Michael Fuller's Personal Interests

Grey Treefrog, Mojave shovel-nosed snake, and Mojave fringe-toed lizard (all photos by M. Fuller).

Natural History
From an early age I've been an avid natural historian. My interests in plants and animals has taken me to many beautiful natural places. My initial interests in reptiles and insects eventually became a passion for all aspects of ecological systems. I am an avid birder, botanist, and entomologist. My ability to identify and characterize many different kinds of species led to a brief career as an environmental consultant in Southern California, beginning at the firm Michael Brandman Associates. MBA

Over the years I've kept a variety of wild animals as temporary pets, especially snakes, including rattlesnakes. Much of my early academic interest focused on reptiles and amphibians. I now have a single California kingsnake (Lampropeltis getulus), which I captured on the Palos Verdes Peninsula (Los Angeles County, California) in 1986. The snake is now at least 20 years old! This particular kingsnake represents an rare melanistic color variety that is only found in coastal Southern California. To the right is a sidewinder rattlesnake I photographed at the unspoiled Kelso Dunes in the East Mojave Scenic Area of Southern California. The Kelso Dunes are one of the few remaining natural dune areas in the US that have not been destroyed by off-road vehicle enthusiasts.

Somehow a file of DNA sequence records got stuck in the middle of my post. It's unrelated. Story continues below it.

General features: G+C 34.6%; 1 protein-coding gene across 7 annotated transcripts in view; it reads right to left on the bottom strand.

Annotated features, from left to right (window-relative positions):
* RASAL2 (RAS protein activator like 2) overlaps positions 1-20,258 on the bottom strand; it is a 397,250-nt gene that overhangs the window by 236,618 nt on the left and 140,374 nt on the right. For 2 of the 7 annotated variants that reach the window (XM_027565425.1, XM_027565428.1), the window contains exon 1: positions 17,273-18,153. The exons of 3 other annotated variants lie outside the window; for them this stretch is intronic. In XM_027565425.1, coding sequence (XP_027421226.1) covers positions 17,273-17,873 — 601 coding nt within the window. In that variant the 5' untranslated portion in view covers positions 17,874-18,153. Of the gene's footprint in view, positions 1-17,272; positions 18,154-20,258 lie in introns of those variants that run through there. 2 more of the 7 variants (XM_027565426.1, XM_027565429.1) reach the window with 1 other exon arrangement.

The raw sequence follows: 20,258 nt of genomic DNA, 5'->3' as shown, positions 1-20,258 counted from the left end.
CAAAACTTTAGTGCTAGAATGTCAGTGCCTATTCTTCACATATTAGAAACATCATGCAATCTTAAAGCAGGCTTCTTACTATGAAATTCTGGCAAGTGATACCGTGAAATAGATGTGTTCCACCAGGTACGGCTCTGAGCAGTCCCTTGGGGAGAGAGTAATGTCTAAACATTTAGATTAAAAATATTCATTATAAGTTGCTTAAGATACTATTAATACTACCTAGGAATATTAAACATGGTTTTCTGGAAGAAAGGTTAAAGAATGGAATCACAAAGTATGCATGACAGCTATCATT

Below is a photo of a Florida watersnake that my nephew Bryce caught in Machado lake, Harbor City, California (near Long Beach). Florida watersnakes appear to have established a self-sustaining population here. The presence of these non-native transplanted snakes is a cause of concern, as they may become invasive. Invasive species, particularly predators, can displace native species or drive them to local extinction. We recently submitted a report describing the Machado Lake population to the journal Herpetological Review.

Cicada, East Tennessee, Fall 2006

I began collecting insects in high school and have collected specimens from many places in North and South America include California, Arizona, New Mexico, Oklahoma, Michigan, and Texas, Venezuela and Panama. I've donated labeled specimens of reptiles, amphibians, and invertebrates to several museums, including the Natural History Museum of Los Angeles County (LACM) and the Museum of Southwest Biology (MSB), New Mexico.

More Photos Updated April 24, 2005